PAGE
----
Gonorrhea May Beat All Known Drugs by 2021

WHO makes changes to recommended treatments
By Arden Dier,  Newser Staff
Posted Sep 3, 2016 2:35 PM CDT
Gonorrhea May Beat All Known Drugs by 2021
This is no long-term fix.   (Wikimedia)

The WHO is changing up its policy for battling gonorrhea for the first time in more than a decade as antibiotic-resistant strains continue to spread worldwide. The organization now recommends that doctors give up using the class of antibiotics known as quinolones and instead prescribe another class called cephalosporins, reports NPR. The move comes as quinolones become less and less effective in treating gonorrhea, but the WHO change is no long-term fix. One widely used cephalosporin is called ceftriaxone, and already 46 countries have reported strains of gonorrhea that are less susceptible to ceftriaxone than previously, reports Science.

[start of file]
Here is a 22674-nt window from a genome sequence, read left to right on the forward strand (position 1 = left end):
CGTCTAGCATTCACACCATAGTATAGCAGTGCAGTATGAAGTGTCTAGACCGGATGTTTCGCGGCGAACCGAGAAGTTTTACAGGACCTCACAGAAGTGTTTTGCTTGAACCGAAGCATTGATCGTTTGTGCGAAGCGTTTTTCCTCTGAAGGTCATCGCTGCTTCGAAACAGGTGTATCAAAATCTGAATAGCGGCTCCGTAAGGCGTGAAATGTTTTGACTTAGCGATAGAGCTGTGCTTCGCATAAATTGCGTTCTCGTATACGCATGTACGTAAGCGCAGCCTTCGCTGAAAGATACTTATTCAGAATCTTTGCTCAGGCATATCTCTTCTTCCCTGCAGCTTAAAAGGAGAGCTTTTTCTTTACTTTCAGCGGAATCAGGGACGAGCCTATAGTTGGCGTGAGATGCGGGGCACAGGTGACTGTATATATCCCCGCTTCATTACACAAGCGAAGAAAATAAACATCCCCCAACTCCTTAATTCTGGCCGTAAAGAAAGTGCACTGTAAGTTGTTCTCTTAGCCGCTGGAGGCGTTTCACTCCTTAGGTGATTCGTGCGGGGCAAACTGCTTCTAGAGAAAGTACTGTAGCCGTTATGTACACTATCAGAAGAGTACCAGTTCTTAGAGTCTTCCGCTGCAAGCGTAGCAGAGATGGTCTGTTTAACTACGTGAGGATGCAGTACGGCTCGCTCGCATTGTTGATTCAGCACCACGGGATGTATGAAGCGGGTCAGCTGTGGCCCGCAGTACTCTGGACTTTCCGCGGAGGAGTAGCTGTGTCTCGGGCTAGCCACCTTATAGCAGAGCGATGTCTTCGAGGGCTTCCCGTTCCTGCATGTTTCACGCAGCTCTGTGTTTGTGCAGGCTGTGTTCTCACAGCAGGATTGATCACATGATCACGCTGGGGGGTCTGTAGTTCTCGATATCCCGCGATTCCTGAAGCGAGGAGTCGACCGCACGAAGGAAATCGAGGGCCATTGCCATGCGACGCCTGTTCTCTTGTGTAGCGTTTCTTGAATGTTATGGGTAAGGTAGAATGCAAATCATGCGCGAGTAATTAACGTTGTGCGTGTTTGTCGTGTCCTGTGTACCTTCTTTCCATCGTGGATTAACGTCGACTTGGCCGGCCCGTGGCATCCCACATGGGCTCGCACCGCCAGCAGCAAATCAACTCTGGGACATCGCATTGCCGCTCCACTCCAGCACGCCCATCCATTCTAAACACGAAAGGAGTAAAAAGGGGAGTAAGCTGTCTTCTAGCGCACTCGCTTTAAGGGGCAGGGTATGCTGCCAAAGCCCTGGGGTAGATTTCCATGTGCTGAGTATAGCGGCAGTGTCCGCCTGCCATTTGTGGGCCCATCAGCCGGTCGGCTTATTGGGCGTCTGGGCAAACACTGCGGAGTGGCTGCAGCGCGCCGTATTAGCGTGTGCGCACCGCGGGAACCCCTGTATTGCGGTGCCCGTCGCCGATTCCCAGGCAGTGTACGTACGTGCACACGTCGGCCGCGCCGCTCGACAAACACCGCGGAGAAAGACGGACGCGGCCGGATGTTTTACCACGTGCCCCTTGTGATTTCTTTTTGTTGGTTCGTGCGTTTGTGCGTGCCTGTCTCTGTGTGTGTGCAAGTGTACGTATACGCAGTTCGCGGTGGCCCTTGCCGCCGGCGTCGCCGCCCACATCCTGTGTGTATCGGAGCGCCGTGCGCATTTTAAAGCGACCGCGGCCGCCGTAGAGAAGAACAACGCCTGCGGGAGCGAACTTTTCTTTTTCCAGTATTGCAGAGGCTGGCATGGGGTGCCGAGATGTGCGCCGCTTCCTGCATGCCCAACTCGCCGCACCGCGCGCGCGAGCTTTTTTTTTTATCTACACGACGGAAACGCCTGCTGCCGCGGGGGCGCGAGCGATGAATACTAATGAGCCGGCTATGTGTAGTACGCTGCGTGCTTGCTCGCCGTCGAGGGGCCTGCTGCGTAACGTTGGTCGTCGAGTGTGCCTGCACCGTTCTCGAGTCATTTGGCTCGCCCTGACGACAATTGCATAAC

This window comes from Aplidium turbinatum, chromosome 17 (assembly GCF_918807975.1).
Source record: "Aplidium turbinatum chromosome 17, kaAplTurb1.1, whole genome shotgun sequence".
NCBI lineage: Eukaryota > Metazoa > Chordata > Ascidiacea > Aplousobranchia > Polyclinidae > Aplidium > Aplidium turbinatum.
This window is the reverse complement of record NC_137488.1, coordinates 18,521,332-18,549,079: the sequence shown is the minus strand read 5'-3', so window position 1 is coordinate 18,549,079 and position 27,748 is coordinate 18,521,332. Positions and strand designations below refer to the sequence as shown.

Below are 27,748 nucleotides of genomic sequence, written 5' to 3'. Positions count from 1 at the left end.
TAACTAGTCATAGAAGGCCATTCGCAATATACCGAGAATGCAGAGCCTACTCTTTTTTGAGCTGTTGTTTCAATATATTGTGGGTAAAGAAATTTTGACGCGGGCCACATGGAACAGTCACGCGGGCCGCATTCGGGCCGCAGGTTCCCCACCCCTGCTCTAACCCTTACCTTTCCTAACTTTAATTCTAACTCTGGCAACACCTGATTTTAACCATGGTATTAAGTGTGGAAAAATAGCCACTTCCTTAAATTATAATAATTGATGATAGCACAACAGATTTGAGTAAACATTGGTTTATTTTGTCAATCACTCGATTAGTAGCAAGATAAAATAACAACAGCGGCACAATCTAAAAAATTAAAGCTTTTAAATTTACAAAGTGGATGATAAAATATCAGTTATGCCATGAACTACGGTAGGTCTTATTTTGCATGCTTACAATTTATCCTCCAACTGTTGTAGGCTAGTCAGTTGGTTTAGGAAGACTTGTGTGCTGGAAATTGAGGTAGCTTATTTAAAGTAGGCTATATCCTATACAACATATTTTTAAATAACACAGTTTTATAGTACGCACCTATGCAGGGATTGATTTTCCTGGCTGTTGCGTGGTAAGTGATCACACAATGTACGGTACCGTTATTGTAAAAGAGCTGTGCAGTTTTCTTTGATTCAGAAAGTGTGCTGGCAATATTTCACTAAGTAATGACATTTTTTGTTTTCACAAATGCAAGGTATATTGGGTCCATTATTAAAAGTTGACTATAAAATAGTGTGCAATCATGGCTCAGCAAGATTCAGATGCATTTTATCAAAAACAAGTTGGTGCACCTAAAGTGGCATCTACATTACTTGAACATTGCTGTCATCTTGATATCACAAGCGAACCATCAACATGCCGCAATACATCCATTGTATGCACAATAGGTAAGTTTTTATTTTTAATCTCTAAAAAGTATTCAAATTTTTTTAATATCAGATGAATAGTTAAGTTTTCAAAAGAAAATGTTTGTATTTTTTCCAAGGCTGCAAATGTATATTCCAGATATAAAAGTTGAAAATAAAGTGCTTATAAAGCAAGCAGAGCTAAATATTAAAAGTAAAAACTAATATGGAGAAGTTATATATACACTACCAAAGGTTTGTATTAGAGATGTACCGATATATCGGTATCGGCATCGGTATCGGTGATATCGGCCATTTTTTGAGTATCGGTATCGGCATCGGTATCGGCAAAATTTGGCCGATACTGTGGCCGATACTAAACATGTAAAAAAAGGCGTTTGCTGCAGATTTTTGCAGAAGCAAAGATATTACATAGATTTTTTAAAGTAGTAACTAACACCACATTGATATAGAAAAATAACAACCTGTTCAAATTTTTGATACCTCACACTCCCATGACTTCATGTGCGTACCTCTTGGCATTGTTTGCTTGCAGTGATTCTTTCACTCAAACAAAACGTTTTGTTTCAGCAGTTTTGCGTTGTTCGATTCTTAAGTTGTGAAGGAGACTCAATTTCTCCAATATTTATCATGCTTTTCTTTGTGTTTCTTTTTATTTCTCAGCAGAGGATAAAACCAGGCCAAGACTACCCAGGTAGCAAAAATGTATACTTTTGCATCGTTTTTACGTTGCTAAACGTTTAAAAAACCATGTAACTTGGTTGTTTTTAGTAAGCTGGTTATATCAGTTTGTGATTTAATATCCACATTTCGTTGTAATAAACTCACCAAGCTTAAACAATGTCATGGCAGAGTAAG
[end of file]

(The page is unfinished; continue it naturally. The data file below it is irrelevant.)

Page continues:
If ceftriaxone stops working entirely, the WHO says doctors should try a combination of older drugs called gentamicin and spectinomycin, but gonorrhea is expected to develop resistance to those drugs rather quickly. "We will have to have new drugs in five years, I think," a WHO researcher says. Gonorrhea infects an estimated 78 million people each year, though infections have climbed 53% from 2012 to 2015 in the UK, where researchers are testing whether oral cases of gonorrhea can be treated with only mouthwash, per the BBC. A recent study suggested that mouthwash decreased the amount of gonorrhea bacteria in male patients’ throats. (Maybe this new type of condom will help.)

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